According to the researchers, the new species has features that suggest a close relation to modern river dolphins -- four species that, no surprise, live in freshwater rivers around the world. Unfortunately, all four modern species are endangered, with one (the Chinese river dolphin) thought to be extinct.
But though they now struggle to survive, the species represent an impressive evolutionary path: To get away from crowded oceans and fill a new ecological niche, they developed wide, paddle-like flippers, flexible necks and long snouts that allowed them to thrive in rivers instead.
That's kind of a backwards move. Whales and dolphins evolved from terrestrial mammals, first becoming amphibious around 50 million years ago or so and gradually moving out to the open ocean. Millions of years later, river dolphins made their way back inland.
Isthminia panamensis could provide the most compelling link between river dolphins and their ocean-bound ancestors. While some of the new creature's features tie it to the modern species, the area it was found in suggests it lived in the ocean. Scientists can't be sure that the new species is an ancestor of modern river dolphins, but it could be a close cousin -- one that took a similar evolutionary trek.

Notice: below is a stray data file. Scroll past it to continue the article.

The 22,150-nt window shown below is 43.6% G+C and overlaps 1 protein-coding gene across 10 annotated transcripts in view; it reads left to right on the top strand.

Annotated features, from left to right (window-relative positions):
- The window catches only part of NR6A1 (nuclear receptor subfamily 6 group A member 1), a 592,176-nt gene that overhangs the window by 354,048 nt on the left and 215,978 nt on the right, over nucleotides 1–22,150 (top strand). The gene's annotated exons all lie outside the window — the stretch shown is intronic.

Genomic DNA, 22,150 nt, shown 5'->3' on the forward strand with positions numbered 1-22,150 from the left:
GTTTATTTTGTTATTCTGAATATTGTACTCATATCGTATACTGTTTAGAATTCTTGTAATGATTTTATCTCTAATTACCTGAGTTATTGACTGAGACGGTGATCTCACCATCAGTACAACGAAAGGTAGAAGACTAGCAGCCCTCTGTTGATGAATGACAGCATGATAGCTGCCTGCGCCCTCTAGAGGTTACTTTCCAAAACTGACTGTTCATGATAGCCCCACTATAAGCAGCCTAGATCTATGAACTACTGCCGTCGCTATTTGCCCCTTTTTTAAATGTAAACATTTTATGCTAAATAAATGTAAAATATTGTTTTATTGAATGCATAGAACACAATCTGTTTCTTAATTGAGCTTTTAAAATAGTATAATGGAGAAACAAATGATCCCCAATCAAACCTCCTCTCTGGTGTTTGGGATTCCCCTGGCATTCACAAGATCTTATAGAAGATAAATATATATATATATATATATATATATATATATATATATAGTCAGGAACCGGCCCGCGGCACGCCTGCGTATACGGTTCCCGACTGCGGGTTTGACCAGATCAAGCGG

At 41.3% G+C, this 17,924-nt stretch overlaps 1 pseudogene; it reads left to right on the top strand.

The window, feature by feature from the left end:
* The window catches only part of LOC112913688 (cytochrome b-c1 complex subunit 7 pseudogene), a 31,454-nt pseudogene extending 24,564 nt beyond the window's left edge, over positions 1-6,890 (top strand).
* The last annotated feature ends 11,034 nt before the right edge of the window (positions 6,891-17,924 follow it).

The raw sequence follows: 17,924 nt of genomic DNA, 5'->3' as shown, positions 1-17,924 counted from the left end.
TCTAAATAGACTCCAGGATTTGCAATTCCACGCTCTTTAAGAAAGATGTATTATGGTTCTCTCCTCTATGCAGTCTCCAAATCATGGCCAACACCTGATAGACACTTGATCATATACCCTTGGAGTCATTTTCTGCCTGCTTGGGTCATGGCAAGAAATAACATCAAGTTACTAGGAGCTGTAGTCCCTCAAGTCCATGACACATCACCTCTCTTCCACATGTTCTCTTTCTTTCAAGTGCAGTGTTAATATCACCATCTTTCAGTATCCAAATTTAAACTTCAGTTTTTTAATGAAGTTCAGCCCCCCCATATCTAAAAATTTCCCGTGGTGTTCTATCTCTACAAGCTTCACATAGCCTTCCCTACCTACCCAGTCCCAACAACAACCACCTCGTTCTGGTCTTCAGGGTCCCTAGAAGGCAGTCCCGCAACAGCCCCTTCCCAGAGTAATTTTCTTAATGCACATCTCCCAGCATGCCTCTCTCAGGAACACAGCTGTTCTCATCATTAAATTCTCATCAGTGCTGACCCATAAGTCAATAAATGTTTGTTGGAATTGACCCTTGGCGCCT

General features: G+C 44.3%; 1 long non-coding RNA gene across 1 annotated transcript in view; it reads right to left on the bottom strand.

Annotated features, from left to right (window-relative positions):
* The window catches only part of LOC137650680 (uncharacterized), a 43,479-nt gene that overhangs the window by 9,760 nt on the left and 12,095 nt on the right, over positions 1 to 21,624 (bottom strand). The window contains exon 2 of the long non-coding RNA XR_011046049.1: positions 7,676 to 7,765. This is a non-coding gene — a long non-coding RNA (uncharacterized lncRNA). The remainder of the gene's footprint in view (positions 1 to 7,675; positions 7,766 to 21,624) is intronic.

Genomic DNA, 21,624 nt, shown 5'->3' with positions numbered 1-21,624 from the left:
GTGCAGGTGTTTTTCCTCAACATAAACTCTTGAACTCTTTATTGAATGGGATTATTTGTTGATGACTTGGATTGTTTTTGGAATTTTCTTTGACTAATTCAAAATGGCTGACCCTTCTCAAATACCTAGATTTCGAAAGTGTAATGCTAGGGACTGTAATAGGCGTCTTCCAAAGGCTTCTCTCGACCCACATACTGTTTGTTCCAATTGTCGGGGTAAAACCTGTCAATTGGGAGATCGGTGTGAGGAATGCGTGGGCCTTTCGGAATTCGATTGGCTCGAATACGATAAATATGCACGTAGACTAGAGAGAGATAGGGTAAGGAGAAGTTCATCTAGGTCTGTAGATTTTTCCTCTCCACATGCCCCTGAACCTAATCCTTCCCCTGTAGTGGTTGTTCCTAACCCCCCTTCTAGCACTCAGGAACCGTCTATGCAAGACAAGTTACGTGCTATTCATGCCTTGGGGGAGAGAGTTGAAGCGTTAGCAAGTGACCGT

"We discovered this new fossil in marine rocks, and many of the features of its skull and jaws point to it having been a marine inhabitant, like modern oceanic dolphins," lead author Nicholas D. Pyenson, curator of fossil marine mammals at the Smithsonian's National Museum of Natural History, said in a statement. "Many other iconic freshwater species in the Amazon, such as manatees, turtles and stingrays, have marine ancestors, but until now, the fossil record of river dolphins in this basin has not revealed much about their marine ancestry. Isthminia now gives us a clear boundary in geologic time for understanding when this lineage invaded Amazonia."
Based on the find, Pyenson and his team believe that the river dolphins made their way inland around 6 million years ago -- just as the oceans were rising. If that's the case, they say, it's important that we understand exactly how the transition occurred. It could give us clues as to how today's changing planet might influence new migrations and adaptations in modern animals.